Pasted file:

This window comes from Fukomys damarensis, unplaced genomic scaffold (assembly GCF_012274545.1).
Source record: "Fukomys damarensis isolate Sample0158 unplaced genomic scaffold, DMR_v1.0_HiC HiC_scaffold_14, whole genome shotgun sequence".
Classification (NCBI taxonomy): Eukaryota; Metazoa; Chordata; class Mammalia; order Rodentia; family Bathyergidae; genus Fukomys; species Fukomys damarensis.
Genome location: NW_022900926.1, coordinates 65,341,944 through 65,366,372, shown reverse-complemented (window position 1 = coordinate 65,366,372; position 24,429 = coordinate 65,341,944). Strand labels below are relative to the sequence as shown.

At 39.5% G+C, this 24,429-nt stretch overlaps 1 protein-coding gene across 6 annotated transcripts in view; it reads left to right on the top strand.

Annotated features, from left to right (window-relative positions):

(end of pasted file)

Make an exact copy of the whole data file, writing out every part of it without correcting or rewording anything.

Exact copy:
This window comes from Fukomys damarensis, unplaced genomic scaffold (assembly GCF_012274545.1).
Source record: "Fukomys damarensis isolate Sample0158 unplaced genomic scaffold, DMR_v1.0_HiC HiC_scaffold_14, whole genome shotgun sequence".
Classification (NCBI taxonomy): Eukaryota; Metazoa; Chordata; class Mammalia; order Rodentia; family Bathyergidae; genus Fukomys; species Fukomys damarensis.
Genome location: NW_022900926.1, coordinates 65,341,944 through 65,366,372, shown reverse-complemented (window position 1 = coordinate 65,366,372; position 24,429 = coordinate 65,341,944). Strand labels below are relative to the sequence as shown.

At 39.5% G+C, this 24,429-nt stretch overlaps 1 protein-coding gene across 6 annotated transcripts in view; it reads left to right on the top strand.

Annotated features, from left to right (window-relative positions):